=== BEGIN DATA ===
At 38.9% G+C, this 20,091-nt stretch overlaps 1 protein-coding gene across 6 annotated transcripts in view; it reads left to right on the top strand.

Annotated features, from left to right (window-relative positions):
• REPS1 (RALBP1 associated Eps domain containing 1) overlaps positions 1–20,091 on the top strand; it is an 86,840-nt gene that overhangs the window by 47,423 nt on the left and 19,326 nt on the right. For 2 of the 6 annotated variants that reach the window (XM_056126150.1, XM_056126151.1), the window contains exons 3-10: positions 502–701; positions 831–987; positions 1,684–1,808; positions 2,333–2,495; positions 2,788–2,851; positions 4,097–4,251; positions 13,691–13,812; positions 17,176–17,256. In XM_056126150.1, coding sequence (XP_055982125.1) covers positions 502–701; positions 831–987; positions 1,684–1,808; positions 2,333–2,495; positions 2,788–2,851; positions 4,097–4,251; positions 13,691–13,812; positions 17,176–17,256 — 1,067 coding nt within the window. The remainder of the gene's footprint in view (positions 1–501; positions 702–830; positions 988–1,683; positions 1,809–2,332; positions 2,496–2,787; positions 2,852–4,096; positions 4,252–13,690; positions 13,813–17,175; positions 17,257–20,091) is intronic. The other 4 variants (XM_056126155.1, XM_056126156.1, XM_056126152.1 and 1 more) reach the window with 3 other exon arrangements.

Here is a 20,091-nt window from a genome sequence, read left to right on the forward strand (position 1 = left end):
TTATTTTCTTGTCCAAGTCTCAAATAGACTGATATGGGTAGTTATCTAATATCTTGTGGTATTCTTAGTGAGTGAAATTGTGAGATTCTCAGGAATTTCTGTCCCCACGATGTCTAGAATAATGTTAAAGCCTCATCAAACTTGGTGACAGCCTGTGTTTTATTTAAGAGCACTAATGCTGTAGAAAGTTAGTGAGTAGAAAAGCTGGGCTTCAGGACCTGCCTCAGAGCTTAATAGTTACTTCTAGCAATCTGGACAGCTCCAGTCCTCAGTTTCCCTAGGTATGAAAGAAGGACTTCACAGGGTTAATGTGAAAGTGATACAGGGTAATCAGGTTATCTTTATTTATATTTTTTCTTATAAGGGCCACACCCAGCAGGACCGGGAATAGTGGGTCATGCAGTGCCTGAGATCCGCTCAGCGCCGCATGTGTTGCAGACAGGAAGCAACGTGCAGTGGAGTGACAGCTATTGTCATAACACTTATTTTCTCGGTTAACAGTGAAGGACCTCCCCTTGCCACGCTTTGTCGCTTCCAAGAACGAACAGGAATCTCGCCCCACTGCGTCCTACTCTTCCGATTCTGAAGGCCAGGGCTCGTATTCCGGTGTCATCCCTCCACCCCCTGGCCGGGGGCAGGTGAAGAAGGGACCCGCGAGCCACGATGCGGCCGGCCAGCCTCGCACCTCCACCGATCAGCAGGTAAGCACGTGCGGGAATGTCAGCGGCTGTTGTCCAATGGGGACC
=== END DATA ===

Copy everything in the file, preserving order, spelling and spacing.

At 38.9% G+C, this 20,091-nt stretch overlaps 1 protein-coding gene across 6 annotated transcripts in view; it reads left to right on the top strand.

Annotated features, from left to right (window-relative positions):
• REPS1 (RALBP1 associated Eps domain containing 1) overlaps positions 1–20,091 on the top strand; it is an 86,840-nt gene that overhangs the window by 47,423 nt on the left and 19,326 nt on the right. For 2 of the 6 annotated variants that reach the window (XM_056126150.1, XM_056126151.1), the window contains exons 3-10: positions 502–701; positions 831–987; positions 1,684–1,808; positions 2,333–2,495; positions 2,788–2,851; positions 4,097–4,251; positions 13,691–13,812; positions 17,176–17,256. In XM_056126150.1, coding sequence (XP_055982125.1) covers positions 502–701; positions 831–987; positions 1,684–1,808; positions 2,333–2,495; positions 2,788–2,851; positions 4,097–4,251; positions 13,691–13,812; positions 17,176–17,256 — 1,067 coding nt within the window. The remainder of the gene's footprint in view (positions 1–501; positions 702–830; positions 988–1,683; positions 1,809–2,332; positions 2,496–2,787; positions 2,852–4,096; positions 4,252–13,690; positions 13,813–17,175; positions 17,257–20,091) is intronic. The other 4 variants (XM_056126155.1, XM_056126156.1, XM_056126152.1 and 1 more) reach the window with 3 other exon arrangements.

Here is a 20,091-nt window from a genome sequence, read left to right on the forward strand (position 1 = left end):
TTATTTTCTTGTCCAAGTCTCAAATAGACTGATATGGGTAGTTATCTAATATCTTGTGGTATTCTTAGTGAGTGAAATTGTGAGATTCTCAGGAATTTCTGTCCCCACGATGTCTAGAATAATGTTAAAGCCTCATCAAACTTGGTGACAGCCTGTGTTTTATTTAAGAGCACTAATGCTGTAGAAAGTTAGTGAGTAGAAAAGCTGGGCTTCAGGACCTGCCTCAGAGCTTAATAGTTACTTCTAGCAATCTGGACAGCTCCAGTCCTCAGTTTCCCTAGGTATGAAAGAAGGACTTCACAGGGTTAATGTGAAAGTGATACAGGGTAATCAGGTTATCTTTATTTATATTTTTTCTTATAAGGGCCACACCCAGCAGGACCGGGAATAGTGGGTCATGCAGTGCCTGAGATCCGCTCAGCGCCGCATGTGTTGCAGACAGGAAGCAACGTGCAGTGGAGTGACAGCTATTGTCATAACACTTATTTTCTCGGTTAACAGTGAAGGACCTCCCCTTGCCACGCTTTGTCGCTTCCAAGAACGAACAGGAATCTCGCCCCACTGCGTCCTACTCTTCCGATTCTGAAGGCCAGGGCTCGTATTCCGGTGTCATCCCTCCACCCCCTGGCCGGGGGCAGGTGAAGAAGGGACCCGCGAGCCACGATGCGGCCGGCCAGCCTCGCACCTCCACCGATCAGCAGGTAAGCACGTGCGGGAATGTCAGCGGCTGTTGTCCAATGGGGACC